Defendants NorthShore and Welke filed answers to the complaint. The record does not contain a responsive pleading from Locascio.
¶ 15 On April 11, 2014, plaintiff filed a response to N.J.'s motion to dismiss arguing N.J. consented to the release of her mental health records pursuant to sections 5 and 10(a)(1) of the Act (740 ILCS 110/5, 10(a)(1) (West 2014)). Plaintiff asserted that during the course of the investigation N.J. disclosed to investigators that she was
being treated by Locascio and Welke. Plaintiff further argued that on June 16, 2011, N.J. signed a release allowing Locascio to speak with investigator Brown regarding the treatment she provided to N.J. as it related to plaintiff. Thereafter, Locascio fully cooperated with Brown and answered questions directly relating to her therapy sessions with N.J. Plaintiff maintained that the Board used the information it acquired from Locascio (based on N.J.'s release) to bring dismissal charges against him and, therefore, N.J. consented to the release of her mental health records.
¶ 16 In support of his argument, plaintiff relied on Goldberg v. Davis, 151 Ill.2d 267, 176 Ill.Dec. 866, 602 N.E.2d 812 (1992), for the proposition that the Act allows for disclosure of mental health records where the mental illness and treatment received are a crucial element to the case. According to plaintiff, N.J.'s mental health records are “central to the CPS's case and must be presented to establish that [defendant] caused physical or psychological harm to her.”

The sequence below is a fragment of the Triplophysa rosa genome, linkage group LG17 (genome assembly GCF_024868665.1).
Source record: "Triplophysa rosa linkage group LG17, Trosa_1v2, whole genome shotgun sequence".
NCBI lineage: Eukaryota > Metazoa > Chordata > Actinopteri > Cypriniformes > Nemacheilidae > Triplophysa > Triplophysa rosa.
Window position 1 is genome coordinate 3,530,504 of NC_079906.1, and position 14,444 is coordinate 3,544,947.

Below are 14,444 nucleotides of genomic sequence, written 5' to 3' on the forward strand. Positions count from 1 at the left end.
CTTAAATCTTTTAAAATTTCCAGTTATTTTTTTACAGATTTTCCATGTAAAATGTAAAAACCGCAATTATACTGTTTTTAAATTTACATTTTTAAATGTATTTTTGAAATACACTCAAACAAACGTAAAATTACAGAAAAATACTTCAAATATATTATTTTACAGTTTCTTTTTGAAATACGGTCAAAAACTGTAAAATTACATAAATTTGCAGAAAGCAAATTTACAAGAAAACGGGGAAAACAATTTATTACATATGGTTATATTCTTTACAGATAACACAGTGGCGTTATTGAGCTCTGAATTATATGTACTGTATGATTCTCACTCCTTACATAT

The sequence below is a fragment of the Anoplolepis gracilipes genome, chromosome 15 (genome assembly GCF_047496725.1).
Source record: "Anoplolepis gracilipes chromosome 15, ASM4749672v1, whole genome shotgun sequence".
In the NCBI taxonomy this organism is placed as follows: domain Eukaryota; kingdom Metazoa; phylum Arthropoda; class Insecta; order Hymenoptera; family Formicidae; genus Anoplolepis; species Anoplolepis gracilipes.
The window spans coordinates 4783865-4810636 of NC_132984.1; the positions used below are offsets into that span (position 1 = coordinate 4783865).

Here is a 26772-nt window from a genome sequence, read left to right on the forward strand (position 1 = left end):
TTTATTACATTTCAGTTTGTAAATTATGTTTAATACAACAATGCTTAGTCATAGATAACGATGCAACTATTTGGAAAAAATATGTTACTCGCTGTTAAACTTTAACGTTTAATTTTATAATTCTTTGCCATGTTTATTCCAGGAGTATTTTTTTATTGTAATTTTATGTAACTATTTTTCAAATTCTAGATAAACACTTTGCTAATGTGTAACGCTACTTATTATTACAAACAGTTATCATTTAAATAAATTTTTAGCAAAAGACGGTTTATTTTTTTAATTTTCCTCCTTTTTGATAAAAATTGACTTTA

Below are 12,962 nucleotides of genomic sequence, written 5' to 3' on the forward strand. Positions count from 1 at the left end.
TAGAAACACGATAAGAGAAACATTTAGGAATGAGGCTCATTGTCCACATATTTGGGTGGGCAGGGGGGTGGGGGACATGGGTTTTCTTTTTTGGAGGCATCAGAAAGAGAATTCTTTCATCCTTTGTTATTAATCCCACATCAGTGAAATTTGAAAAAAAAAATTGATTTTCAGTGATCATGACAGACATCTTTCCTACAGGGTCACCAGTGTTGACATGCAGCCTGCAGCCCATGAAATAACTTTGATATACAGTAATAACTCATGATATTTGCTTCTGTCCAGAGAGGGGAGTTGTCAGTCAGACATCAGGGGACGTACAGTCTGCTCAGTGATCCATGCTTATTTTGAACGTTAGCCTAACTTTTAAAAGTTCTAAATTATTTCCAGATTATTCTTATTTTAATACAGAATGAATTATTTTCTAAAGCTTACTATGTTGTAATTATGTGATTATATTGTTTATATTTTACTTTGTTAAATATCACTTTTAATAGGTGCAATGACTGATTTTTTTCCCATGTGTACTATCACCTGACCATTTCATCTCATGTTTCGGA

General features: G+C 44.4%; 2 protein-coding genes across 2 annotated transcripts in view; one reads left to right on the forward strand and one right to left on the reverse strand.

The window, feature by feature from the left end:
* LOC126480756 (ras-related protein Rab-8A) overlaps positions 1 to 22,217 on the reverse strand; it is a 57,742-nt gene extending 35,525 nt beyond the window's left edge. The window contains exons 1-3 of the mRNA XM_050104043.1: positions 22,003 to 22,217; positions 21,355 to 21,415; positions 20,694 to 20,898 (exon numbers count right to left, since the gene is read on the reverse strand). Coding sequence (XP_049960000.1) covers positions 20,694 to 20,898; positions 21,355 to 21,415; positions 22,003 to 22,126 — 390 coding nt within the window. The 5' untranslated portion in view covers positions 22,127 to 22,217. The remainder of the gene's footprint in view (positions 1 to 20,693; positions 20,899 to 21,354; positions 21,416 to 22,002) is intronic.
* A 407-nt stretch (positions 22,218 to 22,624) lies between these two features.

¶ 17 In addition, plaintiff argued N.J. failed to attach an affidavit to her section 2–619.1 motion in contravention of section 2–619 of the Code. In the prayer for relief, plaintiff requested the court deny N.J.'s motion to dismiss, but did not request leave to amend his complaint should the motion be granted.
¶ 18 In reply, N.J. distinguished Goldberg and argued that in seeking her mental health records plaintiff “is only attempting to humiliate and embarrass [sic ]” her. N.J. also argued that plaintiff failed to disclose an expert that could utilize the records he seeks for a legitimate purpose.
¶ 19 On August 19, 2014, the circuit court entered an order granting N.J.'s motion to dismiss pursuant to section 2–615 of the Code finding plaintiff had no legal tangible interest in N.J.'s mental health records. Plaintiff's complaint was dismissed with prejudice. This appeal followed.
¶ 20 ANALYSIS